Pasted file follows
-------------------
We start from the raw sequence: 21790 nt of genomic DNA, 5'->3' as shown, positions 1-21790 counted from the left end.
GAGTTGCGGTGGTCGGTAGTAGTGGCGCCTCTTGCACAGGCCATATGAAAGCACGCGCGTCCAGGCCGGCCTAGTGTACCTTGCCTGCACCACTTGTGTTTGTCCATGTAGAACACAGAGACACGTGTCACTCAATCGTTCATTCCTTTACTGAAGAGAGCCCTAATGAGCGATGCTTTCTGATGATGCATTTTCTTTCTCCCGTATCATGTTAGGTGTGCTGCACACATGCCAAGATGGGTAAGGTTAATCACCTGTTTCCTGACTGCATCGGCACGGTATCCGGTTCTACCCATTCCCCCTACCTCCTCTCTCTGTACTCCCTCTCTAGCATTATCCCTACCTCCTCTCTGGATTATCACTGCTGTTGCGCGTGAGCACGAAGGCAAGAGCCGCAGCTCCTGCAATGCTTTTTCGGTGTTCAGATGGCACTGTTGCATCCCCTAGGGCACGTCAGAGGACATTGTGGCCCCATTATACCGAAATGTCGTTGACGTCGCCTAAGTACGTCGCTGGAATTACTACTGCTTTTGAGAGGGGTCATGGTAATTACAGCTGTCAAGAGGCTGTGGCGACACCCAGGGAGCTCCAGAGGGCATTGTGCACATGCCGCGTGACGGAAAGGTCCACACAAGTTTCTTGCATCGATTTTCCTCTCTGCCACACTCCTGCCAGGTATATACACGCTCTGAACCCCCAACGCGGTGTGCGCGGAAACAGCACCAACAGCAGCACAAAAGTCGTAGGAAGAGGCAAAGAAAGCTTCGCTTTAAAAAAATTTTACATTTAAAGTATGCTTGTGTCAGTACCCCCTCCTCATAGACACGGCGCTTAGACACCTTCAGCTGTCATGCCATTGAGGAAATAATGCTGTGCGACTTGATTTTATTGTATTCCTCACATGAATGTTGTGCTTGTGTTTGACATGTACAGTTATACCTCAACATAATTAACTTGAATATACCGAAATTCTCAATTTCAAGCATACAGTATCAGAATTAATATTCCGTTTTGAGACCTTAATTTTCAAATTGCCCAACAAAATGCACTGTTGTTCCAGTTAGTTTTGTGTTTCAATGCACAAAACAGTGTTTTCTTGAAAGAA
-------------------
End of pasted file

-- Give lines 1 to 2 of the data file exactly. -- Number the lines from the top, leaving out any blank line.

We start from the raw sequence: 21790 nt of genomic DNA, 5'->3' as shown, positions 1-21790 counted from the left end.
GAGTTGCGGTGGTCGGTAGTAGTGGCGCCTCTTGCACAGGCCATATGAAAGCACGCGCGTCCAGGCCGGCCTAGTGTACCTTGCCTGCACCACTTGTGTTTGTCCATGTAGAACACAGAGACACGTGTCACTCAATCGTTCATTCCTTTACTGAAGAGAGCCCTAATGAGCGATGCTTTCTGATGATGCATTTTCTTTCTCCCGTATCATGTTAGGTGTGCTGCACACATGCCAAGATGGGTAAGGTTAATCACCTGTTTCCTGACTGCATCGGCACGGTATCCGGTTCTACCCATTCCCCCTACCTCCTCTCTCTGTACTCCCTCTCTAGCATTATCCCTACCTCCTCTCTGGATTATCACTGCTGTTGCGCGTGAGCACGAAGGCAAGAGCCGCAGCTCCTGCAATGCTTTTTCGGTGTTCAGATGGCACTGTTGCATCCCCTAGGGCACGTCAGAGGACATTGTGGCCCCATTATACCGAAATGTCGTTGACGTCGCCTAAGTACGTCGCTGGAATTACTACTGCTTTTGAGAGGGGTCATGGTAATTACAGCTGTCAAGAGGCTGTGGCGACACCCAGGGAGCTCCAGAGGGCATTGTGCACATGCCGCGTGACGGAAAGGTCCACACAAGTTTCTTGCATCGATTTTCCTCTCTGCCACACTCCTGCCAGGTATATACACGCTCTGAACCCCCAACGCGGTGTGCGCGGAAACAGCACCAACAGCAGCACAAAAGTCGTAGGAAGAGGCAAAGAAAGCTTCGCTTTAAAAAAATTTTACATTTAAAGTATGCTTGTGTCAGTACCCCCTCCTCATAGACACGGCGCTTAGACACCTTCAGCTGTCATGCCATTGAGGAAATAATGCTGTGCGACTTGATTTTATTGTATTCCTCACATGAATGTTGTGCTTGTGTTTGACATGTACAGTTATACCTCAACATAATTAACTTGAATATACCGAAATTCTCAATTTCAAGCATACAGTATCAGAATTAATATTCCGTTTTGAGACCTTAATTTTCAAATTGCCCAACAAAATGCACTGTTGTTCCAGTTAGTTTTGTGTTTCAATGCACAAAACAGTGTTTTCTTGAAAGAA